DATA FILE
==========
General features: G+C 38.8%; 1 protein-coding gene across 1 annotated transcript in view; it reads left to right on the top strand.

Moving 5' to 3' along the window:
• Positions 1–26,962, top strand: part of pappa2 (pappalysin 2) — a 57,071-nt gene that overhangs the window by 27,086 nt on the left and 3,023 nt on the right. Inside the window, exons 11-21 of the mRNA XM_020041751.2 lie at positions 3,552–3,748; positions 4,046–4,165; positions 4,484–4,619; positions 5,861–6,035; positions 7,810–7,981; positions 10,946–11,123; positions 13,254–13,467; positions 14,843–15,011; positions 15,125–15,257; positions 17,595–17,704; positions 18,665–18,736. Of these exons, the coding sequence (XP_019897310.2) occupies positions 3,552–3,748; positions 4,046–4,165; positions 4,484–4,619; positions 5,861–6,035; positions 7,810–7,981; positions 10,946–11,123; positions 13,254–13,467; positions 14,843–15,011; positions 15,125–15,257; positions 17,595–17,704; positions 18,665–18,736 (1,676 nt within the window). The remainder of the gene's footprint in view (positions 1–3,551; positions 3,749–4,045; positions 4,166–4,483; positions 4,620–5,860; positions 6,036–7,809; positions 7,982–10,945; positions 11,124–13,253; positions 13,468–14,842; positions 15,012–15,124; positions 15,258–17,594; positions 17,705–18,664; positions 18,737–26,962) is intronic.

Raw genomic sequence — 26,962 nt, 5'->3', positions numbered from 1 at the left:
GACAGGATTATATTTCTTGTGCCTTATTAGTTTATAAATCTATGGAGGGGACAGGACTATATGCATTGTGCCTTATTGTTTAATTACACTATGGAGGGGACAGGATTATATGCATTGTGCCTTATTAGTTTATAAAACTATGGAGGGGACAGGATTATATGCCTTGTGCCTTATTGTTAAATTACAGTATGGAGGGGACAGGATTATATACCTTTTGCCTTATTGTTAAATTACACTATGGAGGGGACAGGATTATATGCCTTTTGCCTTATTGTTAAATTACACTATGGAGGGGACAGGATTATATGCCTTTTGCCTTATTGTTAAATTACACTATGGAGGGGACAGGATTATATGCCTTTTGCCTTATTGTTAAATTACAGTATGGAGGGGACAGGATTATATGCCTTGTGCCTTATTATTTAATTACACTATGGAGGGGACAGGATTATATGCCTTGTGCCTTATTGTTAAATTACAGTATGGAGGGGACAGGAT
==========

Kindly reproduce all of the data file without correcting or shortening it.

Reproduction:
General features: G+C 38.8%; 1 protein-coding gene across 1 annotated transcript in view; it reads left to right on the top strand.

Moving 5' to 3' along the window:
• Positions 1–26,962, top strand: part of pappa2 (pappalysin 2) — a 57,071-nt gene that overhangs the window by 27,086 nt on the left and 3,023 nt on the right. Inside the window, exons 11-21 of the mRNA XM_020041751.2 lie at positions 3,552–3,748; positions 4,046–4,165; positions 4,484–4,619; positions 5,861–6,035; positions 7,810–7,981; positions 10,946–11,123; positions 13,254–13,467; positions 14,843–15,011; positions 15,125–15,257; positions 17,595–17,704; positions 18,665–18,736. Of these exons, the coding sequence (XP_019897310.2) occupies positions 3,552–3,748; positions 4,046–4,165; positions 4,484–4,619; positions 5,861–6,035; positions 7,810–7,981; positions 10,946–11,123; positions 13,254–13,467; positions 14,843–15,011; positions 15,125–15,257; positions 17,595–17,704; positions 18,665–18,736 (1,676 nt within the window). The remainder of the gene's footprint in view (positions 1–3,551; positions 3,749–4,045; positions 4,166–4,483; positions 4,620–5,860; positions 6,036–7,809; positions 7,982–10,945; positions 11,124–13,253; positions 13,468–14,842; positions 15,012–15,124; positions 15,258–17,594; positions 17,705–18,664; positions 18,737–26,962) is intronic.

Raw genomic sequence — 26,962 nt, 5'->3', positions numbered from 1 at the left:
GACAGGATTATATTTCTTGTGCCTTATTAGTTTATAAATCTATGGAGGGGACAGGACTATATGCATTGTGCCTTATTGTTTAATTACACTATGGAGGGGACAGGATTATATGCATTGTGCCTTATTAGTTTATAAAACTATGGAGGGGACAGGATTATATGCCTTGTGCCTTATTGTTAAATTACAGTATGGAGGGGACAGGATTATATACCTTTTGCCTTATTGTTAAATTACACTATGGAGGGGACAGGATTATATGCCTTTTGCCTTATTGTTAAATTACACTATGGAGGGGACAGGATTATATGCCTTTTGCCTTATTGTTAAATTACACTATGGAGGGGACAGGATTATATGCCTTTTGCCTTATTGTTAAATTACAGTATGGAGGGGACAGGATTATATGCCTTGTGCCTTATTATTTAATTACACTATGGAGGGGACAGGATTATATGCCTTGTGCCTTATTGTTAAATTACAGTATGGAGGGGACAGGAT